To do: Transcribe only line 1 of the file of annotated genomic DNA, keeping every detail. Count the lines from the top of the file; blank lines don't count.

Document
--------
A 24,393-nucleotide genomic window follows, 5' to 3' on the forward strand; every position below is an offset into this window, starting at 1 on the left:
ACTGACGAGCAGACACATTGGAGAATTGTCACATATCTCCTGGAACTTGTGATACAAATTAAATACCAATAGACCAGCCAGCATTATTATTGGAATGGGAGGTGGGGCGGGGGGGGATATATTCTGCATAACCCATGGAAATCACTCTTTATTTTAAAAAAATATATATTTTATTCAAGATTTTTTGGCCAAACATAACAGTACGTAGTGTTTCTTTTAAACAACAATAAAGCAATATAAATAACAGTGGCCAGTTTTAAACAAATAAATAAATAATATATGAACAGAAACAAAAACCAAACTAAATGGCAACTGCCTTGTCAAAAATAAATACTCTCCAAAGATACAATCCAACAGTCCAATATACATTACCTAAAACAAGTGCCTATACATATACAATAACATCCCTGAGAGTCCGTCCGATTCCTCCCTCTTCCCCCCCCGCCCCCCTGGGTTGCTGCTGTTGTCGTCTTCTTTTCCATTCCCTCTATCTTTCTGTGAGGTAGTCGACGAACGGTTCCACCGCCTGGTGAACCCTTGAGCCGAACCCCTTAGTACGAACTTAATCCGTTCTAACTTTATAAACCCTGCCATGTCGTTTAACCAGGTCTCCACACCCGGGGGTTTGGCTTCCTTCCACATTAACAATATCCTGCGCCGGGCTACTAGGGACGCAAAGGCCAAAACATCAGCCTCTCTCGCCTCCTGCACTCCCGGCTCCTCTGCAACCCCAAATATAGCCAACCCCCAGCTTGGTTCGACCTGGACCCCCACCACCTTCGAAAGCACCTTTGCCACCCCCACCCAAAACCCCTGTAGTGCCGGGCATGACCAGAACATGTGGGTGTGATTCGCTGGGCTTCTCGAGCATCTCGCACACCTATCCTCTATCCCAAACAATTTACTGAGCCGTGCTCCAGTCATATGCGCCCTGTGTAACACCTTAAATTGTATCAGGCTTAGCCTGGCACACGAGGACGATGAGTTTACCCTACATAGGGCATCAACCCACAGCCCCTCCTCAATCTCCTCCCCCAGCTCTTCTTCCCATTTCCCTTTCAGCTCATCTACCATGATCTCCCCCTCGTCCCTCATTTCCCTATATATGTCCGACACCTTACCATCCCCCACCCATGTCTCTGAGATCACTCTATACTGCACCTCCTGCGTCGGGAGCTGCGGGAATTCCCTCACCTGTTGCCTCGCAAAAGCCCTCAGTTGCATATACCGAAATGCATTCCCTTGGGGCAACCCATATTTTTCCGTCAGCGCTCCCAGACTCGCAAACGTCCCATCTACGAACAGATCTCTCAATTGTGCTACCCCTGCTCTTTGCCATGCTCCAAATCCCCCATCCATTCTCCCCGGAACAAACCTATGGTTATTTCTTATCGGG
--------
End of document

A 24,393-nucleotide genomic window follows, 5' to 3' on the forward strand; every position below is an offset into this window, starting at 1 on the left: